Yikes. That was tough. I tried to capture that disconnected feeling you get during a tragedy, where half of you is numb and half of you is just rotting with dread because you know. I hope I did it in a way that communicates that feeling.
I’ve discovered that I like (although”like” is a strange word) to delve into the moments that make and break characters. I push them into the absolute worst moments of their lives and force them (and me) to live those moments. I can’t write a character as well as I want to until I can see and experience, through writing, the moments that have formed them as people. I also tend to explore the various tiny ways people can be good and cruel to one another, and this scene (this story) is full of those.
“Roll him,” Wade said. “Do it gentle.”
Lindsay did, moving to Cary’s other side and grabbing him around the middle. He’d barely lifted Cary’s hip from the ground when he let out a low cry from deep in his chest. Lindsay cursed and let go. “What hurts, Care? What hurts?”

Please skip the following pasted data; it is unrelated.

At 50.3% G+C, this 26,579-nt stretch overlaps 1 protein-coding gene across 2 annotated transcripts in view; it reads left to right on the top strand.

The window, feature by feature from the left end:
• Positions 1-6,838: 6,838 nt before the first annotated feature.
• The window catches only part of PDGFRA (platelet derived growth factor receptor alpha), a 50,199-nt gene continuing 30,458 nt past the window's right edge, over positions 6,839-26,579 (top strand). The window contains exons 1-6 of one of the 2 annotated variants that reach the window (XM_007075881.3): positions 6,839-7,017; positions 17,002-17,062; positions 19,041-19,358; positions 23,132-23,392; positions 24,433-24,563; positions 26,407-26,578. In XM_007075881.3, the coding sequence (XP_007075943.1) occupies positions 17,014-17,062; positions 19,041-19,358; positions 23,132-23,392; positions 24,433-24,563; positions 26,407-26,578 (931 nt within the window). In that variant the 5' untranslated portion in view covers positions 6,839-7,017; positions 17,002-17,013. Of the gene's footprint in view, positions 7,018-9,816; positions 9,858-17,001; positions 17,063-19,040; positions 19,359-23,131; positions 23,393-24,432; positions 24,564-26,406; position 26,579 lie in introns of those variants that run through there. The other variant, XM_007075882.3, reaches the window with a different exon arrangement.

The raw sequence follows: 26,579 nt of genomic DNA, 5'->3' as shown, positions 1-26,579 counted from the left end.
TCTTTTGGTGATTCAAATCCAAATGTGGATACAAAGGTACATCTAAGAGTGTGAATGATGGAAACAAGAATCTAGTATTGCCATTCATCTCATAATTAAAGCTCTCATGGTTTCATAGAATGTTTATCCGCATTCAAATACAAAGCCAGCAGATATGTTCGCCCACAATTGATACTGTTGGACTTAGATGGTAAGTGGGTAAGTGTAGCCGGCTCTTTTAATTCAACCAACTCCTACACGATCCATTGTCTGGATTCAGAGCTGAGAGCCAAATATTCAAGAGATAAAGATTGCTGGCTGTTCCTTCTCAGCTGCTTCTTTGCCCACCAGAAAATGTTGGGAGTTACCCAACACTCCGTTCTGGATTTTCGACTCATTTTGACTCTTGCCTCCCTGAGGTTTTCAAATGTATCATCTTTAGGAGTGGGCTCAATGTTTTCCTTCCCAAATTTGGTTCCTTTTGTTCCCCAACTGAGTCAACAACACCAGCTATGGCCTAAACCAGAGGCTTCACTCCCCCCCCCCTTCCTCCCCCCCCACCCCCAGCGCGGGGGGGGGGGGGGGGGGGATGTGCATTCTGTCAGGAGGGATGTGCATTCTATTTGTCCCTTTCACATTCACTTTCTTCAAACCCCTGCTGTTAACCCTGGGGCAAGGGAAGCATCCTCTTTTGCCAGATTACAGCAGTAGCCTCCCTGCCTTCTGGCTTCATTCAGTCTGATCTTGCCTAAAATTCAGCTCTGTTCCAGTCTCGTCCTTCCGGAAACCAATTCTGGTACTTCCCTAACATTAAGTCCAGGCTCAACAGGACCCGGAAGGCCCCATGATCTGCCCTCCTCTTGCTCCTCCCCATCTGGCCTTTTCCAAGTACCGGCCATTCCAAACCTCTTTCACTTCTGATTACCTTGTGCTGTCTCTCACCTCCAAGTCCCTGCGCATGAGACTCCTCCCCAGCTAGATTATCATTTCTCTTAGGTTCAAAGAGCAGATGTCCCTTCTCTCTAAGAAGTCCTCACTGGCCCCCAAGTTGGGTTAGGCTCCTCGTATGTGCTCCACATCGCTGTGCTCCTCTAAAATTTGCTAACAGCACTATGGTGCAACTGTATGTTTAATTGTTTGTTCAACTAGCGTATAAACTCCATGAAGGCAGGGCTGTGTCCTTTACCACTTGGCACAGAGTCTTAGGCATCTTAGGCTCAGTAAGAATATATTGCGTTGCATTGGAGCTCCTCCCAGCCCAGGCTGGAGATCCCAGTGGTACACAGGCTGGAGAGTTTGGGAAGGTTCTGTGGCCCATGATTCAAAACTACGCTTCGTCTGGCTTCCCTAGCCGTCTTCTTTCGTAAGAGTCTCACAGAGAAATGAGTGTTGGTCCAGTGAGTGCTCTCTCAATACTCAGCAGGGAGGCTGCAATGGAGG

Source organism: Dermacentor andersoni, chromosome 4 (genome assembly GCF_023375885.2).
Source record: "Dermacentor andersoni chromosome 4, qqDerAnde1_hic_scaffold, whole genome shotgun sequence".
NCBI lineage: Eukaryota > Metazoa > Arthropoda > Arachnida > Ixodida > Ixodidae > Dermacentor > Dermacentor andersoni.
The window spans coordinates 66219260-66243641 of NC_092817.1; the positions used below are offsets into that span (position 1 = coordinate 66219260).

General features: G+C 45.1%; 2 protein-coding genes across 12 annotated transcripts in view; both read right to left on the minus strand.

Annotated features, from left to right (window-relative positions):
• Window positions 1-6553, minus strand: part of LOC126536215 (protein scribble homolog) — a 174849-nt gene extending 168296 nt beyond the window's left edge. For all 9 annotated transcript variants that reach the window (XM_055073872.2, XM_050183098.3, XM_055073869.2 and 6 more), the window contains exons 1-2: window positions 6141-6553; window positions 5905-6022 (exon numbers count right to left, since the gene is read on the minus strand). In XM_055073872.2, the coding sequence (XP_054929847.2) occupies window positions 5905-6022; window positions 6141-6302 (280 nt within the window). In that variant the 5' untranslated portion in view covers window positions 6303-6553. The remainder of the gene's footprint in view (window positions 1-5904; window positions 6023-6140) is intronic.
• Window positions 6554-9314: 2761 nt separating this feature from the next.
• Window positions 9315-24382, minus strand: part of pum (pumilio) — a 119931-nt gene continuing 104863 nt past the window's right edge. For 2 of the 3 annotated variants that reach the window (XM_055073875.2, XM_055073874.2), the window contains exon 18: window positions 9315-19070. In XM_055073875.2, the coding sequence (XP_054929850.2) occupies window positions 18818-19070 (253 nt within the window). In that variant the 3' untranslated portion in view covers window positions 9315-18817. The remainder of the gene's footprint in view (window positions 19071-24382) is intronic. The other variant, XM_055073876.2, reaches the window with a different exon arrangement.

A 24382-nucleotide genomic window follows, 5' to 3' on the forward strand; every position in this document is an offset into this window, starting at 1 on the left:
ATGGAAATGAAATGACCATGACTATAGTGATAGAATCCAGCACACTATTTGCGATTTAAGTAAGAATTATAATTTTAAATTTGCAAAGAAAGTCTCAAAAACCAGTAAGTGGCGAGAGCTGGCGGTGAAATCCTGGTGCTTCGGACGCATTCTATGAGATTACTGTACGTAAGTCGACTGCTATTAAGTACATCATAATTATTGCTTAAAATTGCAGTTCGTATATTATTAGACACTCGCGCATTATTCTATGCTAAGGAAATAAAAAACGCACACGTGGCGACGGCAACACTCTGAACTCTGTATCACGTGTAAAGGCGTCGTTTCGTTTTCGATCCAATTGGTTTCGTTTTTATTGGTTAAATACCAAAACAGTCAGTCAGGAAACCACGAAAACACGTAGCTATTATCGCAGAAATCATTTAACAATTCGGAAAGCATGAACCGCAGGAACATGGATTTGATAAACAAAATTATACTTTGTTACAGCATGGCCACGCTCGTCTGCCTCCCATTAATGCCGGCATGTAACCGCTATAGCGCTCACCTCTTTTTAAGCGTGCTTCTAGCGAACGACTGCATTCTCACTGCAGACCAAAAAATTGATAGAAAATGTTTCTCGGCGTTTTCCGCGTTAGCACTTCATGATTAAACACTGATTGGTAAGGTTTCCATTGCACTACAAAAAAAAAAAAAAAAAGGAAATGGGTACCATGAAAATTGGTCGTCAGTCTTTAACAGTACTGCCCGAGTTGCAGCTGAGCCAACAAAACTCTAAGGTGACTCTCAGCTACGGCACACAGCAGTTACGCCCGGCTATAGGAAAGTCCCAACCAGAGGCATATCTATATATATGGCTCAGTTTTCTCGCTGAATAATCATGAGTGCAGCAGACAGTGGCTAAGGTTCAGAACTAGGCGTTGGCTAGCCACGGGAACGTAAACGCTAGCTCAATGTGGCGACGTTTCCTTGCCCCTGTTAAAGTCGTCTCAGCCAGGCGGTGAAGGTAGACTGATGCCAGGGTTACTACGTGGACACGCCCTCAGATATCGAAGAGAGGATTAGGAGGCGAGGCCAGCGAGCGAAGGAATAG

“Don’t move me,” Cary begged. “Just let me be.”
Lindsay’s throat tightened. “I’m sorry, brother. I got to. We got to get you to the hospital.” He put his hand on Cary’s hip again.
“Don’t!” It was a scream, like a fiddle with a broken string. The sound rattled Lindsay badly, and he couldn’t force himself to do it, just knelt there. Paralyzed.
“Lindsay,” Wade said behind him. “Turn him.”
“It hurts him!”
“Do it!” Dad’s scream this time, almost as harsh as Cary’s.
Later, Lindsay would wonder why he had been forced to do it.
“I’m sorry,” he choked out. “I’m sorry. I’m sorry.”To belabor a point, the idea I was trying to get across here is that Lindsay, the son, is forced to purposefully hurt his brother (even if it’s in the interest of helping him) while Dad stands back and watches. This is something Lindsay will never forget, even if he eventually forgives himself for it.
This is the kind of stuff I like to write. I am a sick bitch that way.